There has been a substantial change over the past few years with regards to the automobile industry. A number of car manufacturers have shifted their attention to creating high performing electronic vehicles. This includes heavy weights in the automobile industry such as Mercedes, BMW, Porsche and Tesla. This is important due to oil resources depleting as well as harmful emissions released from the exhaust of cars powered by petroleum (Sorrell et al. 2012).
A survey was conducted by the National Renewable Energy Laboratory (2016) in the US to assess whether the consumers who have been brought up on petroleum fueled vehicles would be willing to shift to a more environmentally friendly option. The NREL interviewed 1015 households who were randomly selected via telephone. The interviewees were selected through a dual-frame sampling design, where the sample was drawn from independent landline and cell phone sample frames. The response samples were all weight-adjusted.
What I find interesting in the statistics is that 1 in 5 (20%) of the people interviewed stated that their next car could be an EV (electric vehicle). While another 24% said their next car could be a plug-in hybrid, which is a car that can run on both fuel and electricity. A key stat in the survey is that over half of the people interviewed stated that their EV would have to be able to travel at least 300 miles on a single charge for them to even consider purchasing them. This is a reasonable demand as you would not want to end up stranded while travelling especially on long journeys. So far only Tesla’s Model S and X have even come close to matching these expectations with both Models going well into the 200 miles per single charge. Most of the other EV manufacturers have failed to cross the 100 miles per charge such as the BMW i8 and the Audi A3 e-Tron, which explains why the EV industry has not really taken off thus far. (Shahan 2016)
Another factor holding back the number of EVs seen on the streets is the price tag. The survey stated that 55% of the respondents thought EVs were too expensive and 70% stated that they expected to spend less than $30000 on their next vehicle. Cars such as the Tesla S and X, which do not provide sufficient miles per charge and which own steep price tags are not going to be the most commonly owned ones. However, with Tesla’s launch of the Model 3 next year this could be about to change. Eon Musk, the CEO of Tesla Motors stats that the new Model 3 EV would be able to travel 300 miles per charge and the pricing would half of that of the Model S and X. It would be available to the public for between $30-35000 (Niu 2016).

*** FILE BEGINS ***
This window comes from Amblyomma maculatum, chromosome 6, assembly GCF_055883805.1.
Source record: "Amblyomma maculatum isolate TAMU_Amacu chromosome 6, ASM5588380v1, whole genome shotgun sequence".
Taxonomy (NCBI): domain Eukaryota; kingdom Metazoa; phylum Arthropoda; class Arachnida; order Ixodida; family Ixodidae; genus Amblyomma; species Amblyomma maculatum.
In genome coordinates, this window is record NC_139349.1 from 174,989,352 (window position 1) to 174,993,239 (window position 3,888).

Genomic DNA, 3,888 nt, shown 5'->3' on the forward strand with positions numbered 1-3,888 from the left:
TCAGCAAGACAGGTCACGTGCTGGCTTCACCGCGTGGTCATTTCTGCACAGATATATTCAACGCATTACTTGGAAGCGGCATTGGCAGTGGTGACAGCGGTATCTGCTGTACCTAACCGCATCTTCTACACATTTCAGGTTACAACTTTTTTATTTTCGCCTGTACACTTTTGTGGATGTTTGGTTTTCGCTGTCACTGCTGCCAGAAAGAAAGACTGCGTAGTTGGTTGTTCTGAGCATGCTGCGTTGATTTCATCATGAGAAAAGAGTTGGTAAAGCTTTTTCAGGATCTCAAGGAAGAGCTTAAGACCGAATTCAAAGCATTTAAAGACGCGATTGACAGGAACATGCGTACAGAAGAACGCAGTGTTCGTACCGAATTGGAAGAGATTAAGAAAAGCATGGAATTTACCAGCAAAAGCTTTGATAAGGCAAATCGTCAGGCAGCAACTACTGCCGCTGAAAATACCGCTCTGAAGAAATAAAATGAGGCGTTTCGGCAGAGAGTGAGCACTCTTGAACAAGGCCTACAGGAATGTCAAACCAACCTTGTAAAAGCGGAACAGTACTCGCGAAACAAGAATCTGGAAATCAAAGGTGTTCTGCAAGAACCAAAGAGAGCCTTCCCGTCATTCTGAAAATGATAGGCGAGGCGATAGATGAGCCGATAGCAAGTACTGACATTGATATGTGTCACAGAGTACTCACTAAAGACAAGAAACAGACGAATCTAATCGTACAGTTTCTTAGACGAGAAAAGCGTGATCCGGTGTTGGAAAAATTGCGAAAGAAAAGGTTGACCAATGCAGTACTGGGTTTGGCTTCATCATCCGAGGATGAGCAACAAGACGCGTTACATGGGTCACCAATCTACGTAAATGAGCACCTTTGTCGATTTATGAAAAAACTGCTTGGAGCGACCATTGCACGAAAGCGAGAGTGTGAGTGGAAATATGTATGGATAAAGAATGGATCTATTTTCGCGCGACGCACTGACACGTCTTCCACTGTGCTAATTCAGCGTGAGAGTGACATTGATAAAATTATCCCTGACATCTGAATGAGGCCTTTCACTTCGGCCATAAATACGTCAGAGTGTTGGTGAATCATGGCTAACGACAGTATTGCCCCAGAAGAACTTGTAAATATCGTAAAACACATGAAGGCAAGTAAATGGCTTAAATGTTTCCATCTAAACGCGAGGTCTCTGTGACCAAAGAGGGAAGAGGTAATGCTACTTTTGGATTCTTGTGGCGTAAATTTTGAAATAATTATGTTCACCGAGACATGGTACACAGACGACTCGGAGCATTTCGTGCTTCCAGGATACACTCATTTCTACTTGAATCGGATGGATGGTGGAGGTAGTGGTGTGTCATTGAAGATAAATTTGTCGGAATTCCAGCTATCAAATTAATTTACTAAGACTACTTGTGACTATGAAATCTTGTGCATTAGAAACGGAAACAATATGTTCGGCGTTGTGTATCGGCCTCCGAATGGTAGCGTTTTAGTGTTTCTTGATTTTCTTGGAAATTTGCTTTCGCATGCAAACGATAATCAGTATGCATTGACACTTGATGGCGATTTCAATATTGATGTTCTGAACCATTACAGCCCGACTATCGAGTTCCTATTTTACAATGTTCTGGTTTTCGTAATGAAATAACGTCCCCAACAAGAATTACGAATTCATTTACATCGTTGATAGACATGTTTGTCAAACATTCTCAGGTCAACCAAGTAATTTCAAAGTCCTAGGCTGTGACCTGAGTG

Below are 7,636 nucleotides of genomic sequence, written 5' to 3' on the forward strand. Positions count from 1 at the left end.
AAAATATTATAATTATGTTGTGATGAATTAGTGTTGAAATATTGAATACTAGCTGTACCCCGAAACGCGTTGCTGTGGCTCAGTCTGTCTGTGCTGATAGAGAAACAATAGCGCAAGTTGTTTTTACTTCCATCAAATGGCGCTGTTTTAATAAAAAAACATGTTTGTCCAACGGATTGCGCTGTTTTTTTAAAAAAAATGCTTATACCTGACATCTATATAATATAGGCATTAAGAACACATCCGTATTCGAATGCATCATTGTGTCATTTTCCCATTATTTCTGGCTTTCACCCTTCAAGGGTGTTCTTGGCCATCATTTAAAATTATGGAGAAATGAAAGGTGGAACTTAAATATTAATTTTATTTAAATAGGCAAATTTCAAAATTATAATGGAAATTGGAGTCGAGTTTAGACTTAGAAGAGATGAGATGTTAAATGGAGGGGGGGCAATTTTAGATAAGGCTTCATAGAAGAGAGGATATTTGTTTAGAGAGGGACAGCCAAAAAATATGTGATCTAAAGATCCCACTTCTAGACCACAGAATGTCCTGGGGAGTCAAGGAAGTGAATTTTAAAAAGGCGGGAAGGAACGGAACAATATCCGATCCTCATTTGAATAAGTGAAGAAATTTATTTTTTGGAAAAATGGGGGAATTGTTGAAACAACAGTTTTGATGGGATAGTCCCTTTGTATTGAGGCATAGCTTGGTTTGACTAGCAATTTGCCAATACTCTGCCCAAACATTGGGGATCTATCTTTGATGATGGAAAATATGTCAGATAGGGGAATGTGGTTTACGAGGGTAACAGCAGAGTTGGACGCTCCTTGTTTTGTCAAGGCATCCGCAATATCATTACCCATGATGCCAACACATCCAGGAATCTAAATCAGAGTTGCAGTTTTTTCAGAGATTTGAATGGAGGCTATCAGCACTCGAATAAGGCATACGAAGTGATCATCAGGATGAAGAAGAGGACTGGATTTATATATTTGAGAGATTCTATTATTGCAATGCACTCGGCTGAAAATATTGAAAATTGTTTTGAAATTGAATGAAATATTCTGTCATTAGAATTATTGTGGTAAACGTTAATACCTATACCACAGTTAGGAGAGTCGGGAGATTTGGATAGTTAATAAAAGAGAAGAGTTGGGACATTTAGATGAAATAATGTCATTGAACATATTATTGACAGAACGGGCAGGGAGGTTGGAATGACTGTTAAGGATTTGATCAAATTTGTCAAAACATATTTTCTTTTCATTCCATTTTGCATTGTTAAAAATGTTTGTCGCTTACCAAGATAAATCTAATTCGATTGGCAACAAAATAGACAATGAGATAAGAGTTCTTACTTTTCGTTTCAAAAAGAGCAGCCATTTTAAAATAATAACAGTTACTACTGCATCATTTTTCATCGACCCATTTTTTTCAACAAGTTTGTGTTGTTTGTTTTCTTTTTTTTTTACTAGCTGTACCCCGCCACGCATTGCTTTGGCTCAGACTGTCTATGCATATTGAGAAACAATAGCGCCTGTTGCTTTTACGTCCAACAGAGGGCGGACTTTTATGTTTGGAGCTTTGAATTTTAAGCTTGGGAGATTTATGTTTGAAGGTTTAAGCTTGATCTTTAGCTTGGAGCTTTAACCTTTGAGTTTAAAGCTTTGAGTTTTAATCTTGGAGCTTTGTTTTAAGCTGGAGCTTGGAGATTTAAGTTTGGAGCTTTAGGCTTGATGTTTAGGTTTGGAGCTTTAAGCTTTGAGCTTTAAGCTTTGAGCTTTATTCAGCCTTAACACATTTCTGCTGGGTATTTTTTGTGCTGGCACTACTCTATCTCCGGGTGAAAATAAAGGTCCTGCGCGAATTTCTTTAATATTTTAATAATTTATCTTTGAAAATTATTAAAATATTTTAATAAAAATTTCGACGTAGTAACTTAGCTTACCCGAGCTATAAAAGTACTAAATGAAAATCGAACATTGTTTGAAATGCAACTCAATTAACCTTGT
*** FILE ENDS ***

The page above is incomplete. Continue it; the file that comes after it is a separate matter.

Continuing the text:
I feel the biggest problem regarding EVs is that people aren’t aware of the benefits of owning one. This is proven in the survey where 52% of the respondents could not name a single EV model. If they could not name a model then it is entirely possible that they do not have any idea how feasible owning one could be. It can thus be seen that more people are opening up to the possibility of substituting gasoline fueled cars to electric ones but the EV industry is still missing that one car which will break through the market and appeal to the masses. Perhaps the Model 3 will do that in year’s time. All we can do now is wait and see.
If you are interested in reading more on the study carried out here is the link:
Sorrell, S, Speirs, J, Bentley, R, Miller, R, & Thompson, E 2012, ‘Shaping the global oil peak: A review of the evidence on field sizes, reserve growth, decline rates and depletion rates’, Energy, 37, 7th Biennial International Workshop “Advances in Energy Studies“, pp. 709-724, ScienceDirect, EBSCOhost.
Ayre, J 2016, NREL Report: 20% Of Americans Would Consider/Expect To Choose A Pure EV For Next Vehicle Purchase Or Lease, EV Obsession, retrieved 16 April 2016, <http://evobsession.com/nrel-report-only-20-of-those-surveyed-said-that-they-would-considerexpect-to-choose-an-ev-for-next-vehicle-purchase-or-lease/>
Shahan, Z 2016, Electric Cars 2016 — Prices, Efficiency, Range, Pics, More, EV Obsession, retrieved 3 February 2016, <http://evobsession.com/electric-cars-2014-list/>
Niu, E 2016, Tesla’s Model 3 Market Opportunity Is Bigger Than You Think, The Motley Fool, retrieved 2016, <http://www.fool.com/investing/general/2016/02/20/teslas-model-3-market-opportunity-is-bigger-than-y.aspx>
Lambert, F 2016, Tesla Model 3 “leaks”, lets debunk them, photograph, retrieved 18 March 2016, <http://electrek.co/2016/03/18/tesla-model-3-leaks-lets-debunk-them/>
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